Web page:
Data growth and the need to maintain backup windows consistent with business demands continue to drive the purchase of disk drives, backup devices, and networking equipment. A striking 41 percent of spending planned for this year will go to adding capacity and performance with new disk arrays. A significant portion of that will be networked storage: On average, companies will dedicate 17 percent of their budget to extend or improve their network.

Making the Most of It

Asked to name the two top priorities for storage spending next year, our respondents show a consistent resolve to increase the effectiveness of their storage solutions, dividing their preferences evenly between improving management and promoting better use of their resources. Nonetheless, it's a well-known fact that growth in demand -- and an enduring preference for performance over administrative discipline -- results in ad-hoc purchases that leave many companies with more capacity than they really need.

It's only fair to conclude that adding more storage on top of already oversized capacity is a necessary evil that our respondents cannot avoid, even as the intention to do more with less persists. In response, many storage vendors are investing significant R&D dollars to simplify management, reduce incompatibilities, and reduce cost per terabyte.

Those efforts must play well with our readers, given that their responses show an unmistakable tendency to pursue new technologies early in the game. Nonetheless, true, garden-variety 2Gb Fibre Channel equipment remains the leading choice among those surveyed, despite a dramatic increase of interest in two newer technologies, iSCSI and 4Gb Fibre Channel.

These two new technologies fall at opposite ends of the performance spectrum. Typically, those who plan to buy into iSCSI are taking their first steps beyond DAS, pooling storage with an emphasis on cost over performance. By contrast, storage managers looking seriously at 4Gb Fibre Channel want to squeeze faster response times from a high-end, datacenter SAN.

Switches and Software

Many of those surveyed express interest in evaluating another cutting-edge technology, intelligent SAN switches. This relatively new category aims to ease provisioning, data replication, and disaster recovery. More than a third of our respondents plan to evaluate SAN switches in the near future and already have a clear idea of the benefits they expect. That's surprising, considering that the technology has yet to mature and that today's products usually have a vendor-specific slant.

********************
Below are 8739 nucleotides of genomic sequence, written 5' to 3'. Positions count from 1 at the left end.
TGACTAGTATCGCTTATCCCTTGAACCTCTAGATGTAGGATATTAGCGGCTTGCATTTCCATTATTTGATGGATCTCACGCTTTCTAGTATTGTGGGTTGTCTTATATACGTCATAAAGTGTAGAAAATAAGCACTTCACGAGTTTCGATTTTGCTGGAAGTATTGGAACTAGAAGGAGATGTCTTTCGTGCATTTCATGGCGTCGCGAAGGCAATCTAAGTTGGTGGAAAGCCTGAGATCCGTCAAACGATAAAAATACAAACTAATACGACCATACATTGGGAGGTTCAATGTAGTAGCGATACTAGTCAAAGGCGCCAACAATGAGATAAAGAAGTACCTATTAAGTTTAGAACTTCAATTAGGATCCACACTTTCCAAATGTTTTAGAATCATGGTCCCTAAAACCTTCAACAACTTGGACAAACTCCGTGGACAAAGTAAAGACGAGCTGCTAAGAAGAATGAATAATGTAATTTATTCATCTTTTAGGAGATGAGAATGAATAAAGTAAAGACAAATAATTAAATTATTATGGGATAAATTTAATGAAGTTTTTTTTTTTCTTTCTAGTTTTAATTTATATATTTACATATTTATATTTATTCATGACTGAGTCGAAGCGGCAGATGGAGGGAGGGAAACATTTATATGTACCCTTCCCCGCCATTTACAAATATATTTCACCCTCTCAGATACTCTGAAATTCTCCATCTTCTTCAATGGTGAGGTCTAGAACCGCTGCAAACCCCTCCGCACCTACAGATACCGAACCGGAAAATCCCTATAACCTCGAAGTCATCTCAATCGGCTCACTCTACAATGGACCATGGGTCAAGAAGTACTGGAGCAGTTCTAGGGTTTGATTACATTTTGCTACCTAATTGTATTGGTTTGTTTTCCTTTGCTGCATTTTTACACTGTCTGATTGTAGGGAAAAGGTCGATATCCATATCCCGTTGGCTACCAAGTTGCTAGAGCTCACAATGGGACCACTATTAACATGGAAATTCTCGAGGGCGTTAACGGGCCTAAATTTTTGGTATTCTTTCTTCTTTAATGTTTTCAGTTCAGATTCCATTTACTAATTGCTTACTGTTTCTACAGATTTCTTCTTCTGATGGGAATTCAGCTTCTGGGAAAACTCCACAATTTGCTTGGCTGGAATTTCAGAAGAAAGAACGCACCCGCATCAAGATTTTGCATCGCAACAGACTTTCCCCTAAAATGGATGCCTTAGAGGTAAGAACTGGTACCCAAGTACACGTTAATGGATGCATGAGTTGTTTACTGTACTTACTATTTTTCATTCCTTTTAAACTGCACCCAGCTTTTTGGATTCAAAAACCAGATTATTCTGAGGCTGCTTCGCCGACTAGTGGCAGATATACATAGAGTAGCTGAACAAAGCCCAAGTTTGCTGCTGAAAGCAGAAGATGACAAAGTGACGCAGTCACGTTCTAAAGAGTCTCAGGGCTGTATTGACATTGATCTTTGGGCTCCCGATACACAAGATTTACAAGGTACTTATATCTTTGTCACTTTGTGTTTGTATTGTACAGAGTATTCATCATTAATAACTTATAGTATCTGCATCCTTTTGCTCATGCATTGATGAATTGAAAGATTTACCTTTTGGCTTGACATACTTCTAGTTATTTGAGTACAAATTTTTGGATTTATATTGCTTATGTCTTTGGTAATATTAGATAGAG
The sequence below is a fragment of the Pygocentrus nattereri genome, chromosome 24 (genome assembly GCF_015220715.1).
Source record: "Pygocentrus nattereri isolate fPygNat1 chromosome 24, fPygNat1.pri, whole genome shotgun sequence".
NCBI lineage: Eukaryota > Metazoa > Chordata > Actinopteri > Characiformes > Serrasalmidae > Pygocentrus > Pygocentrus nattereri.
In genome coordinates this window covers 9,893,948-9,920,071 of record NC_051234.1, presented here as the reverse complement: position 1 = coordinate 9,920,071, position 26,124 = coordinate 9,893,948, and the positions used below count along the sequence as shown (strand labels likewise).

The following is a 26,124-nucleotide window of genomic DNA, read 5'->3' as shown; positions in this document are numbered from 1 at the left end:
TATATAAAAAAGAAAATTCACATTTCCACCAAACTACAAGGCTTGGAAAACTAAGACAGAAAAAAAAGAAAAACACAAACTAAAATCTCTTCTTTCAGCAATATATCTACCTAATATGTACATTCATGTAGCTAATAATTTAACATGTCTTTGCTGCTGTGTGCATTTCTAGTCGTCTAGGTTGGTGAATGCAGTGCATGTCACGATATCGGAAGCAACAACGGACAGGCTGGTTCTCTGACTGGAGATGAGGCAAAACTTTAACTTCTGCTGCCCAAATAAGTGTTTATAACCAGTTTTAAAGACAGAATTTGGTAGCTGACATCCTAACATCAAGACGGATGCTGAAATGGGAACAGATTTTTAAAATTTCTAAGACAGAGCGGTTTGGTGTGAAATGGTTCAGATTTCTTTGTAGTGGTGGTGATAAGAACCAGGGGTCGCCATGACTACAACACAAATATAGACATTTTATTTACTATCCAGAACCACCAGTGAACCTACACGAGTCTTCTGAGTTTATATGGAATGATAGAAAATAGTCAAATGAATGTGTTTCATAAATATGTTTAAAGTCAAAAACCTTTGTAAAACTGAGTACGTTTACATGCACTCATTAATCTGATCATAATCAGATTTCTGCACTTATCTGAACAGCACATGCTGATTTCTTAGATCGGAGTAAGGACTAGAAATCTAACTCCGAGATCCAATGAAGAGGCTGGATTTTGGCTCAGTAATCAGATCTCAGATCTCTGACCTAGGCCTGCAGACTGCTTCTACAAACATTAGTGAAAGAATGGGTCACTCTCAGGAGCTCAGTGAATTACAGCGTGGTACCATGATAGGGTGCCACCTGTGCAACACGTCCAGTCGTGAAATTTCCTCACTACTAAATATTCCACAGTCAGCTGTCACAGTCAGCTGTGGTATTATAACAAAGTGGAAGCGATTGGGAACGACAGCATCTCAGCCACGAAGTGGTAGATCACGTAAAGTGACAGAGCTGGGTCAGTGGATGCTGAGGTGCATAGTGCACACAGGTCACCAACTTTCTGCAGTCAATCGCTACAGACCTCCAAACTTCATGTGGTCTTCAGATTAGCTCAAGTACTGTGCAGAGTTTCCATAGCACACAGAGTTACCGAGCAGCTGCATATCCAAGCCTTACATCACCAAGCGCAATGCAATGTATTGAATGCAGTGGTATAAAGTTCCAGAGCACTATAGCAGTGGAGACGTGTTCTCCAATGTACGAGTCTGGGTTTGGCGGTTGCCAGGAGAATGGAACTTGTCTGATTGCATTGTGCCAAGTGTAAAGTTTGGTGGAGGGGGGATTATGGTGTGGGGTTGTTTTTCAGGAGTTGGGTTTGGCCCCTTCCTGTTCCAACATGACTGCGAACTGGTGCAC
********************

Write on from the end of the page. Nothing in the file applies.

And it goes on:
Our respondents appear less thrilled by storage-management software, which held only nine percent of the storage budget for 2004, on average. In fact, the percentage of those surveyed who were interested in purchasing storage-management software fell below the percentage of those who had already deployed it. Perhaps that's because many customers have already licensed what they need. But grand promises of improved storage administration and reduced costs, backed by disappointing results, may also have contributed to the decline.

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Veritas came across as the undisputed leader in storage-management Click for larger view. software in our survey, with twice the installed base of its nearest competitor. Best known for its enterprise backup software, this nimble company has moved aggressively into the data life-cycle space, where organizations meet regulatory requirements and manage data across various media, from creation to deletion. Veritas also has ambitious long-range plans to provide cross-platform software for managing the storage side of utility-based computing.

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Veritas came across as the undisputed leader in storage-management Click for larger view. software in our survey, with twice the installed base of its nearest competitor. Best known for its enterprise backup software, this nimble company has moved aggressively into the data life-cycle space, where organizations meet regulatory requirements and manage data across various media, from creation to deletion. Veritas also has ambitious long-range plans to provide cross-platform software for managing the storage side of utility-based computing.

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Obstacles to Overcome

When asked to name their top two storage-management challenges, nearly half of our respondents once again point to data availability and recovery. In many organizations, backups have been performed by rote for years, but recovery has seldom been tested on a large scale. Now the pressure is on, and many organizations are learning how difficult it is to implement backup or archiving game plans that result in quick data recovery.

Among other challenges most often cited, improving resource utilization and managing more storage without additional staff ranked high. Each earned votes from a 38 percent of readers. The moral: Interest in new technology never rises without a practical end in mind. And today, that end is to stretch resources as far as they will go while meeting a profusion of business demands.